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Posted at: May 13, 2017, 12:47 AM; last updated: May 13, 2017, 12:47 AM (IST)

For a summer of no sweat

Vikas Sharma

As the mercury rises so do many skin problems. With the rise in body temperature due to summer heat, our autonomic nervous system stimulates eccrine sweat glands to secrete sweat onto the skin surface. However, in many people this secretion becomes abnormally high. This condition is known as hyperhidrosis, a medical condition in which a person sweats excessively. Sweat is an important human secretion and each person has not only unique finger prints, taste buds but also a unique sweat odour. While it may cause social embarrassment, it may also cause practical problems like not able to have a firm grip on a car steering.

Taking control of this problem at the earliest is of paramount importance so as to avoid plethora of complications like fungal infections, bacterial infections and dermatitis. These infections can lead to a vicious cycle of sweat-itch-infection.

Treatments may include

Antiperspirants: Excessive sweating may be controlled with strong antiperspirants, which plug the sweat ducts. Products containing 10 per cent to 20 per cent aluminium chloride hexahydrate are the first line of treatment for underarm sweating. Some patients may be prescribed a product containing a higher dose of aluminium chloride, which is applied nightly onto the affected areas. Antiperspirants can cause skin irritation, and large doses of aluminum chloride can damage clothing. If you have open cuts under your armpits, don't use deodorants — wait for the cuts to heal completely before you try out underarm deodorants. Deodorants do not prevent sweating, but are helpful in reducing body odour.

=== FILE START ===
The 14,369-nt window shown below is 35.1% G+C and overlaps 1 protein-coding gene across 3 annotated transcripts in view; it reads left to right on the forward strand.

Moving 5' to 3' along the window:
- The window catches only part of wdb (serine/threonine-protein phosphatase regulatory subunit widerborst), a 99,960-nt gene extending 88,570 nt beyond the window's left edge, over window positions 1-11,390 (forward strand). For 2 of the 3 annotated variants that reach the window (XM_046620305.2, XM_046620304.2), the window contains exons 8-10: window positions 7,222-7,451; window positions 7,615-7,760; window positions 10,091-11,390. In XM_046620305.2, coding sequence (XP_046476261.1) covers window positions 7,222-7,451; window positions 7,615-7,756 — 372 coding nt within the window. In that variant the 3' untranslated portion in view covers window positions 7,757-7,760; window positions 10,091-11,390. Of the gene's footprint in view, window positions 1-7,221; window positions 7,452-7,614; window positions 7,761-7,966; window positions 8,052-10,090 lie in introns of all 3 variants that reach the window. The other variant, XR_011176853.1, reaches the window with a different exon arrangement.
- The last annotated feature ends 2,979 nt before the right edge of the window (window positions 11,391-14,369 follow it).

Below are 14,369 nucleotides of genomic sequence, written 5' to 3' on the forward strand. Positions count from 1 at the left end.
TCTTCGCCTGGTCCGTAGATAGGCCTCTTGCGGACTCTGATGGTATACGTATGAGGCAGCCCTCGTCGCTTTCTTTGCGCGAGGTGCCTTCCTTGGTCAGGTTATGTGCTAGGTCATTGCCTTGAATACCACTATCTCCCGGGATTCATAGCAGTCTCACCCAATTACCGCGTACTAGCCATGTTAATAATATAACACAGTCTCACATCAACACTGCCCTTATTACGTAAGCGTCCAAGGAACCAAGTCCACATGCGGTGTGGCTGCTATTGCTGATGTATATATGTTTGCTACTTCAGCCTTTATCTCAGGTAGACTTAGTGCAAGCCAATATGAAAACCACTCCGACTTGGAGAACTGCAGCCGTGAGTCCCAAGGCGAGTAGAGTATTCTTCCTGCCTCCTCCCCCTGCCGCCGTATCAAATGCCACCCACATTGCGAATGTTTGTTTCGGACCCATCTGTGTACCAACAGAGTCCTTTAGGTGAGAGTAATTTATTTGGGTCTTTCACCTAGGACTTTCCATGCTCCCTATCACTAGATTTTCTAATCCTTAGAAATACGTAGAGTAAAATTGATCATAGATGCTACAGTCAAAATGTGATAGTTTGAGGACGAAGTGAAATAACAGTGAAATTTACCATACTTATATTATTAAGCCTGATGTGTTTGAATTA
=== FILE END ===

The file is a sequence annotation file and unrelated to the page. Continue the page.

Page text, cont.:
Medication: Anticholinergic drugs, such as glycopyrrolate help to prevent the stimulation of sweat glands. Side-effects include dry mouth, dizziness, and problems with urination.

Iontophoresis: This FDA-approved procedure uses electricity to temporarily turn off the sweat gland. It is most effective in cases of effective sweating of the hands and feet. The therapy lasts about 10-20 minutes and requires several sessions.

Botulinum toxin type A: It is FDA approved for the treatment of severe underarm sweating, a condition called primary axillary hyperhidrosis. Small doses of purified botulinum toxin injected into the underarm temporarily block the nerves that stimulate sweating. Side-effects include injection-site pain and flu-like symptoms.

Endoscopic thoracic sympathectomy: In severe cases, a minimally-invasive surgical procedure called sympathectomy may be recommended when other treatments fail.

When the sweating becomes too much to handle, it's time to make changes in the daily routine.

Clothing: Strictly avoid synthetic fabrics. Wear loose clothes made up of breathable fabric like cotton.

Shoes: Opt for shoes made up of natural material like leather rather than synthetic material. Avoid wearing closed shoes for prolonged periods, whenever possible let your feet breath fresh air. Or prefer open-toed, breathable footwear.

Soaps with correct pH: Avoid fragrance-laden soaps, use soaps having pH of around 5.8. 

Avoid fragrance-laden wipes or use hypoallergenic wet wipes.

Avoid spicy and fatty foods.

— The writer is a dermatologist, National Skin Hospital, Mansa Devi Complex, Panchkula

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